Click here to view
Figure 3: Preoperative computed tomography brain showing pneumocephalus as bilateral subdural areas of hypoattenuation with compression on bilateral frontal lobes (a; arrowheads) with subsequent resolution in postoperative scan (b)

Click here to view



  Discussion Top


Pneumocephalus is defined as air in the intracranial space which may be epidural, subdural, or subarachnoid space, within the brain parenchyma or ventricular cavities.[1] Neurotrauma (fractures of the skull base or air sinuses, penetrating head injuries with dural lacerations) is the most common etiology of pneumocephalus followed by infections (meningitis or ventriculitis by gas-forming organisms), neoplastic, congenital skull base defects, iatrogenic (postsurgical), spontaneous (with spontaneous CSF rhinorrhea), and barotrauma.[2] The three locations of nontraumatic skull base defects with spontaneous CSF rhinorrhea described are ethmoid (53.6%), lateral sphenoid (28.6%), and midline sphenoid (17.9%).[3] In the present case, CSF leak and symptomatic pneumocephalus refractory to high-flow oxygen therapy were two independent indications for repair of radiologically proven skull base defect. Early diagnosis and management of pneumocephalus prevented possible complications such as meningitis, brain abscess, seizures, or development of tension pneumocephalus which causes neurological deterioration.[4]

Declaration of patient consent

The authors certify that they have obtained all appropriate patient consent forms. In the form the patient(s) has/have given his/her/their consent for his/her/their images and other clinical information to be reported in the journal. The patients understand that their names and initials will not be published and due efforts will be made to conceal their identity, but anonymity cannot be guaranteed.

Financial support and sponsorship

Nil.

Conflicts of interest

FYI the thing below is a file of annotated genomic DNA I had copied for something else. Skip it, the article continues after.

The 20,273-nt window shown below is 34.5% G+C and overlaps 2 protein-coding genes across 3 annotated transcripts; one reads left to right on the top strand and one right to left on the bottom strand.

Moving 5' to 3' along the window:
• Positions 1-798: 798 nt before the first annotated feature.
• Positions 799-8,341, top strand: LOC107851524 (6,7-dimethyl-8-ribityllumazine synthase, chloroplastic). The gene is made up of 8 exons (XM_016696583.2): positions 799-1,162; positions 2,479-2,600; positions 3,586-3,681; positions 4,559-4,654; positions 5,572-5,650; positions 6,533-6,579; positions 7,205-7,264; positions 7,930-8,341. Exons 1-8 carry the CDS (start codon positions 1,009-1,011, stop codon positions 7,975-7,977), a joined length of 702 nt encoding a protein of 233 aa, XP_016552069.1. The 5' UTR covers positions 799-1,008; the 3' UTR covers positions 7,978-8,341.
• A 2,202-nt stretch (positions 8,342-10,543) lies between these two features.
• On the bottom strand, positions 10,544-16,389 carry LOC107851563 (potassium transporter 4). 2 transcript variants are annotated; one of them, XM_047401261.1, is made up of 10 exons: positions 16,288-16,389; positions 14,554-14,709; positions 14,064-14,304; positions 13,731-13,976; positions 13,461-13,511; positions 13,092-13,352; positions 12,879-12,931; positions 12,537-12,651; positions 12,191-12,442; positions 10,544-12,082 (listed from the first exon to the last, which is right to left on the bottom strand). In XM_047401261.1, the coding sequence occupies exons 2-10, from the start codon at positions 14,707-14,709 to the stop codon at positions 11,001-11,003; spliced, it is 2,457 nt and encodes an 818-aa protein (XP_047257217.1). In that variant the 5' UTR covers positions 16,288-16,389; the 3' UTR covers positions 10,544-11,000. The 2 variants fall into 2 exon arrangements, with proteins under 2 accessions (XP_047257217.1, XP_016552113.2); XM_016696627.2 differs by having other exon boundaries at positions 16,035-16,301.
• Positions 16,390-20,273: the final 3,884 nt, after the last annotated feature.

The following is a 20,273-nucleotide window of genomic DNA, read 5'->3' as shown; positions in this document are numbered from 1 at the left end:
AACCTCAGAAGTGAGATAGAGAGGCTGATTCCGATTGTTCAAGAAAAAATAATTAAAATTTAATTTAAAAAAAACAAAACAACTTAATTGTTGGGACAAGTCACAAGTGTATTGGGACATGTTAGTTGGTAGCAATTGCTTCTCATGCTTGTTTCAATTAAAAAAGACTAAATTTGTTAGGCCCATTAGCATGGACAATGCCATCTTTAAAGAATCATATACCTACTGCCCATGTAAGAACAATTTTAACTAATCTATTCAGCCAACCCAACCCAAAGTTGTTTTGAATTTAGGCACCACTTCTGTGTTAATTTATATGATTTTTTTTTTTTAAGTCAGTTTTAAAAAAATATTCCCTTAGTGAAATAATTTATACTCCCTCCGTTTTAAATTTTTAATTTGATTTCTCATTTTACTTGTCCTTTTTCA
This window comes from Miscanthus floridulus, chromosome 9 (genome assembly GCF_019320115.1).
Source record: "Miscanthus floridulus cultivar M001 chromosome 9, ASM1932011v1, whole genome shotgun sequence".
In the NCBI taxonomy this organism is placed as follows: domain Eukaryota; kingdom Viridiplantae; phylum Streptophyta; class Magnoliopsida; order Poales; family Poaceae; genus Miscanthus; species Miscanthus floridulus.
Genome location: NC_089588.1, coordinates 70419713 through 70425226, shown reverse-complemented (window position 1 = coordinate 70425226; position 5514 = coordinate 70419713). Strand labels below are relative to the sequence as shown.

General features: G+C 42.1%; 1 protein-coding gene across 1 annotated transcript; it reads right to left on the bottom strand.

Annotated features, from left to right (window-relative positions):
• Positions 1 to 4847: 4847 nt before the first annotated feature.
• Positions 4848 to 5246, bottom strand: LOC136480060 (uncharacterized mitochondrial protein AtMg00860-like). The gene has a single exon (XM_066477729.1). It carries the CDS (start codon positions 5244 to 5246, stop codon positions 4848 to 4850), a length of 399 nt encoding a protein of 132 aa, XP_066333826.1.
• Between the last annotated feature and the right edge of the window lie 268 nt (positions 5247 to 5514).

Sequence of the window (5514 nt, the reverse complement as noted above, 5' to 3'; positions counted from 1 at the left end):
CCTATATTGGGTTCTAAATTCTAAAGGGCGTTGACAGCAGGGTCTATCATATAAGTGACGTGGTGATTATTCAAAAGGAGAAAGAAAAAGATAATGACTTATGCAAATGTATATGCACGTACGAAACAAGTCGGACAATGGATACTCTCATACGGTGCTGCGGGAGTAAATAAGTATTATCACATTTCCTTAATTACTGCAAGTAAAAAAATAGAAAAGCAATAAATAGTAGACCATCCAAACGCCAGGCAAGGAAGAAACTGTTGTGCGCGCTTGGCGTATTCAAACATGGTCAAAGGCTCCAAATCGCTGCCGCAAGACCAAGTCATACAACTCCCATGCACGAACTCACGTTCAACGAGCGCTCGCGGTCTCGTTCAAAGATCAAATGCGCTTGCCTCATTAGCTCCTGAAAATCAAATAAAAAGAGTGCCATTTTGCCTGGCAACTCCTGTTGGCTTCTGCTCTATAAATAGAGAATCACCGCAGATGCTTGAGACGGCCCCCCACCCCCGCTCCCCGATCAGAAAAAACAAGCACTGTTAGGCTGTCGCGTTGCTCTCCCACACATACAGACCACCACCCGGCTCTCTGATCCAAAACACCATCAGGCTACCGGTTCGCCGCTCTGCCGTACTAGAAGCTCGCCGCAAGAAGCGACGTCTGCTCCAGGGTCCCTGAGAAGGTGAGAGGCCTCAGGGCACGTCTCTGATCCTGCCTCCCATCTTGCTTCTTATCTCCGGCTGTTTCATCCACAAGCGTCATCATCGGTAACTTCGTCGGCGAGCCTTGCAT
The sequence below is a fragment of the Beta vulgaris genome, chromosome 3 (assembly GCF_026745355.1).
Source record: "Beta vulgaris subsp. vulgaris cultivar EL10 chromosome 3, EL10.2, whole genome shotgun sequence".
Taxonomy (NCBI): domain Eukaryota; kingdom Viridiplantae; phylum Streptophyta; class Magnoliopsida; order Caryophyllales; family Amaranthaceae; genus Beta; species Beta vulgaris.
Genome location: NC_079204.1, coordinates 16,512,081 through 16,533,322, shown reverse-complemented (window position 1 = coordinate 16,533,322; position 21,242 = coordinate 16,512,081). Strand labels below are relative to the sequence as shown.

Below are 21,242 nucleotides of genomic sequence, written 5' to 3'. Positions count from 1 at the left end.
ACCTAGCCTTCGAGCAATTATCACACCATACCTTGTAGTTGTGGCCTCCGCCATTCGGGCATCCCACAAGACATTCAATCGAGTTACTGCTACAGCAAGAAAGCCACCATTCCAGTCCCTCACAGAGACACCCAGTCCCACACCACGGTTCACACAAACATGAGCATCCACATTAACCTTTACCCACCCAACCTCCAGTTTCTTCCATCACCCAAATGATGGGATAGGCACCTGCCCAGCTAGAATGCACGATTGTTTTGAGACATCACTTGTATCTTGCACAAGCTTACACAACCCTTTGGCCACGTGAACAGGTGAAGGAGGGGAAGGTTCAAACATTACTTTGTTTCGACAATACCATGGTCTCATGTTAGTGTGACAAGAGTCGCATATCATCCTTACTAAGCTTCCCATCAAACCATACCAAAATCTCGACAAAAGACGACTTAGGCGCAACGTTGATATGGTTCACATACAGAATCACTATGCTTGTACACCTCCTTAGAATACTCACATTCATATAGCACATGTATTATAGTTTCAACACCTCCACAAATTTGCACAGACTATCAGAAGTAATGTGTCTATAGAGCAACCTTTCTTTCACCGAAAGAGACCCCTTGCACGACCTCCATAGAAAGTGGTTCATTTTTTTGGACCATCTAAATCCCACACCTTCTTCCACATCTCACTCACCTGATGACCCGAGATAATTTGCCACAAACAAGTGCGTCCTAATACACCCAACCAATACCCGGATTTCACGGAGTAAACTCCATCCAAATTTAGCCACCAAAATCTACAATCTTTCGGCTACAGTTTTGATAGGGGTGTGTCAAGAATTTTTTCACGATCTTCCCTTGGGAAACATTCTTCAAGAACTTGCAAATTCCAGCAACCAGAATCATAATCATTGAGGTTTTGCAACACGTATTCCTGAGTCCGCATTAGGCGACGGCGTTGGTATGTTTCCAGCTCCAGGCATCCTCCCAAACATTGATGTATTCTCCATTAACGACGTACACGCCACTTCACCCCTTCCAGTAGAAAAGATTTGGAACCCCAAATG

There are no conflicts of interest.



 
  References Top

1.
Álvarez-Holzapfel MJ, Aibar Durán JÁ, Brió Sanagustin S, de Quintana-Schmidt C. Diffuse pneumocephalus after lumbar stab wound. An Pediatr (Engl Ed) 2019;90:63-4.  Back to cited text no. 1
    
2.
Dabdoub CB, Salas G, Silveira Edo N, Dabdoub CF. Review of the management of pneumocephalus. Surg Neurol Int 2015;6:155.  Back to cited text no. 2
    
3.
Schuknecht B, Simmen D, Briner HR, Holzmann D. Nontraumatic skull base defects with spontaneous CSF rhinorrhea and arachnoid herniation: Imaging findings and correlation with endoscopic sinus surgery in 27 patients. AJNR Am J Neuroradiol 2008;29:542-9.  Back to cited text no. 3
    
4.
Das JM, Bajaj J. Pneumocephalus. In: StatPearls. Treasure Island (FL): StatPearls Publishing; 2021 Jan. Available from: https://www.ncbi.nlm.nih.gov/books/NBK535412/. [Last updated on 2020 Oct 13].  Back to cited text no. 4
    


    Figures

  [Figure 1], [Figure 2], [Figure 3]



 

Top
 
  Search
 
    Similar in PUBMED
   Search Pubmed for
   Search in Google Scholar for
 Related articles
    Access Statistics
    Email Alert *
    Add to My List *
* Registration required (free)  

 
  In this article
Abstract
Case Report
Discussion
References
Article Figures

 Article Access Statistics
    Viewed340    
    Printed13    
    Emailed0    
    PDF Downloaded21    
    Comments [Add]    

Recommend this journal